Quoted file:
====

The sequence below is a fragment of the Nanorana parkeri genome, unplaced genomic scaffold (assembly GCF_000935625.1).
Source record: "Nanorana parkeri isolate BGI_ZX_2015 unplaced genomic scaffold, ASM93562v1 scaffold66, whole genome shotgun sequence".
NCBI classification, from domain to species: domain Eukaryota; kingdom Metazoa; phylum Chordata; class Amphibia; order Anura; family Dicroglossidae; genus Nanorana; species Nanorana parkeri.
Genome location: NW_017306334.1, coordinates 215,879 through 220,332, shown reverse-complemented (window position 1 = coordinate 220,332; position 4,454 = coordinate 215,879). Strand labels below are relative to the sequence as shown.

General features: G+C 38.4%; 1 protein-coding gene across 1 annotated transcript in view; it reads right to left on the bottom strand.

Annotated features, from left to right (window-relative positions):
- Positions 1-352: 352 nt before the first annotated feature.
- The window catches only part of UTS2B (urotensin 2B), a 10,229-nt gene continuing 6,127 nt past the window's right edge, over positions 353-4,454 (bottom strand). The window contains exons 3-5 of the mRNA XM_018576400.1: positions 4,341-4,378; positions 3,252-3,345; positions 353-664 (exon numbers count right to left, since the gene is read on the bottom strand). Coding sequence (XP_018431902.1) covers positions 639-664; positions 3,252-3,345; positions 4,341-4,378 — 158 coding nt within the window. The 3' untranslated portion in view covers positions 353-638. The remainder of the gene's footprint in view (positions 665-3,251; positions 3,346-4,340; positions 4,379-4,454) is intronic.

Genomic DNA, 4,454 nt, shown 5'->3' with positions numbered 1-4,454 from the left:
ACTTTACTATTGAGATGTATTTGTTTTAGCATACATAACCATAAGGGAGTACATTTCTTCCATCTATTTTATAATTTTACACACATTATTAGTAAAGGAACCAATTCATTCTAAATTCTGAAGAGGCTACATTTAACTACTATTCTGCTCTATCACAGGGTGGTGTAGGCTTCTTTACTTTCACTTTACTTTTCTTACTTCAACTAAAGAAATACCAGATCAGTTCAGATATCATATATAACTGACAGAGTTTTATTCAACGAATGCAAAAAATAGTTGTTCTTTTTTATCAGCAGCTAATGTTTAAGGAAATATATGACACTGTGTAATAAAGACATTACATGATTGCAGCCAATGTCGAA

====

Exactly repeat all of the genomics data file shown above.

The sequence below is a fragment of the Nanorana parkeri genome, unplaced genomic scaffold (assembly GCF_000935625.1).
Source record: "Nanorana parkeri isolate BGI_ZX_2015 unplaced genomic scaffold, ASM93562v1 scaffold66, whole genome shotgun sequence".
NCBI classification, from domain to species: domain Eukaryota; kingdom Metazoa; phylum Chordata; class Amphibia; order Anura; family Dicroglossidae; genus Nanorana; species Nanorana parkeri.
Genome location: NW_017306334.1, coordinates 215,879 through 220,332, shown reverse-complemented (window position 1 = coordinate 220,332; position 4,454 = coordinate 215,879). Strand labels below are relative to the sequence as shown.

General features: G+C 38.4%; 1 protein-coding gene across 1 annotated transcript in view; it reads right to left on the bottom strand.

Annotated features, from left to right (window-relative positions):
- Positions 1-352: 352 nt before the first annotated feature.
- The window catches only part of UTS2B (urotensin 2B), a 10,229-nt gene continuing 6,127 nt past the window's right edge, over positions 353-4,454 (bottom strand). The window contains exons 3-5 of the mRNA XM_018576400.1: positions 4,341-4,378; positions 3,252-3,345; positions 353-664 (exon numbers count right to left, since the gene is read on the bottom strand). Coding sequence (XP_018431902.1) covers positions 639-664; positions 3,252-3,345; positions 4,341-4,378 — 158 coding nt within the window. The 3' untranslated portion in view covers positions 353-638. The remainder of the gene's footprint in view (positions 665-3,251; positions 3,346-4,340; positions 4,379-4,454) is intronic.

Genomic DNA, 4,454 nt, shown 5'->3' with positions numbered 1-4,454 from the left:
ACTTTACTATTGAGATGTATTTGTTTTAGCATACATAACCATAAGGGAGTACATTTCTTCCATCTATTTTATAATTTTACACACATTATTAGTAAAGGAACCAATTCATTCTAAATTCTGAAGAGGCTACATTTAACTACTATTCTGCTCTATCACAGGGTGGTGTAGGCTTCTTTACTTTCACTTTACTTTTCTTACTTCAACTAAAGAAATACCAGATCAGTTCAGATATCATATATAACTGACAGAGTTTTATTCAACGAATGCAAAAAATAGTTGTTCTTTTTTATCAGCAGCTAATGTTTAAGGAAATATATGACACTGTGTAATAAAGACATTACATGATTGCAGCCAATGTCGAA